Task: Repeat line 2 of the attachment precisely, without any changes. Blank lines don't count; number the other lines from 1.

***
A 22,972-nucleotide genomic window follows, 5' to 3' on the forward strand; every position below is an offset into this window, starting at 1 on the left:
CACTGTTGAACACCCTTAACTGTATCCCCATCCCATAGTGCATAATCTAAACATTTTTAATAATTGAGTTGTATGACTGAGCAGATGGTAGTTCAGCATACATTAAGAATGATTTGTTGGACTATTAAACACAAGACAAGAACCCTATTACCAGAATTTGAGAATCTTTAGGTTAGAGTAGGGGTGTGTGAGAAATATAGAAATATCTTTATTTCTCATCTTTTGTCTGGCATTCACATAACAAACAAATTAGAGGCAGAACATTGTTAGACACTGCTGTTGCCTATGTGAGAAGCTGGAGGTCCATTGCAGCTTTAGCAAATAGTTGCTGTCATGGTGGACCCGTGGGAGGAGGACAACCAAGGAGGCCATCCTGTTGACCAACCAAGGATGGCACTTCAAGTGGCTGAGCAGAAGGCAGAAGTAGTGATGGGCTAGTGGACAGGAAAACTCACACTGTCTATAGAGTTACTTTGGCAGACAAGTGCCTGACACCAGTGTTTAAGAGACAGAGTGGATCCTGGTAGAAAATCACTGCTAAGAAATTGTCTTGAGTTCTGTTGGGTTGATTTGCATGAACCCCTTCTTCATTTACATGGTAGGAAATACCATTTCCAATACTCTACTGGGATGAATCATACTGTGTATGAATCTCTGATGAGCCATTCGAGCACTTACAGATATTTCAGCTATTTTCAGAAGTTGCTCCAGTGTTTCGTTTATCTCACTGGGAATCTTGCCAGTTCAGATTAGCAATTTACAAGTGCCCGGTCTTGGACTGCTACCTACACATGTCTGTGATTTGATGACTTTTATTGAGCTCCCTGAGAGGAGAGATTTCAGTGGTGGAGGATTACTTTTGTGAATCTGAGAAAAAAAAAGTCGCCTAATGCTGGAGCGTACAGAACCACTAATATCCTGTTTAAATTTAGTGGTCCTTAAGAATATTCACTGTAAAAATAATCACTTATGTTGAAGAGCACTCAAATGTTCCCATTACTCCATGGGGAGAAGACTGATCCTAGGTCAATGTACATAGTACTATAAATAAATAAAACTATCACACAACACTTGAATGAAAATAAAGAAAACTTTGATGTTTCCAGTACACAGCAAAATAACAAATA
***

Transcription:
CACTGTTGAACACCCTTAACTGTATCCCCATCCCATAGTGCATAATCTAAACATTTTTAATAATTGAGTTGTATGACTGAGCAGATGGTAGTTCAGCATACATTAAGAATGATTTGTTGGACTATTAAACACAAGACAAGAACCCTATTACCAGAATTTGAGAATCTTTAGGTTAGAGTAGGGGTGTGTGAGAAATATAGAAATATCTTTATTTCTCATCTTTTGTCTGGCATTCACATAACAAACAAATTAGAGGCAGAACATTGTTAGACACTGCTGTTGCCTATGTGAGAAGCTGGAGGTCCATTGCAGCTTTAGCAAATAGTTGCTGTCATGGTGGACCCGTGGGAGGAGGACAACCAAGGAGGCCATCCTGTTGACCAACCAAGGATGGCACTTCAAGTGGCTGAGCAGAAGGCAGAAGTAGTGATGGGCTAGTGGACAGGAAAACTCACACTGTCTATAGAGTTACTTTGGCAGACAAGTGCCTGACACCAGTGTTTAAGAGACAGAGTGGATCCTGGTAGAAAATCACTGCTAAGAAATTGTCTTGAGTTCTGTTGGGTTGATTTGCATGAACCCCTTCTTCATTTACATGGTAGGAAATACCATTTCCAATACTCTACTGGGATGAATCATACTGTGTATGAATCTCTGATGAGCCATTCGAGCACTTACAGATATTTCAGCTATTTTCAGAAGTTGCTCCAGTGTTTCGTTTATCTCACTGGGAATCTTGCCAGTTCAGATTAGCAATTTACAAGTGCCCGGTCTTGGACTGCTACCTACACATGTCTGTGATTTGATGACTTTTATTGAGCTCCCTGAGAGGAGAGATTTCAGTGGTGGAGGATTACTTTTGTGAATCTGAGAAAAAAAAAGTCGCCTAATGCTGGAGCGTACAGAACCACTAATATCCTGTTTAAATTTAGTGGTCCTTAAGAATATTCACTGTAAAAATAATCACTTATGTTGAAGAGCACTCAAATGTTCCCATTACTCCATGGGGAGAAGACTGATCCTAGGTCAATGTACATAGTACTATAAATAAATAAAACTATCACACAACACTTGAATGAAAATAAAGAAAACTTTGATGTTTCCAGTACACAGCAAAATAACAAATA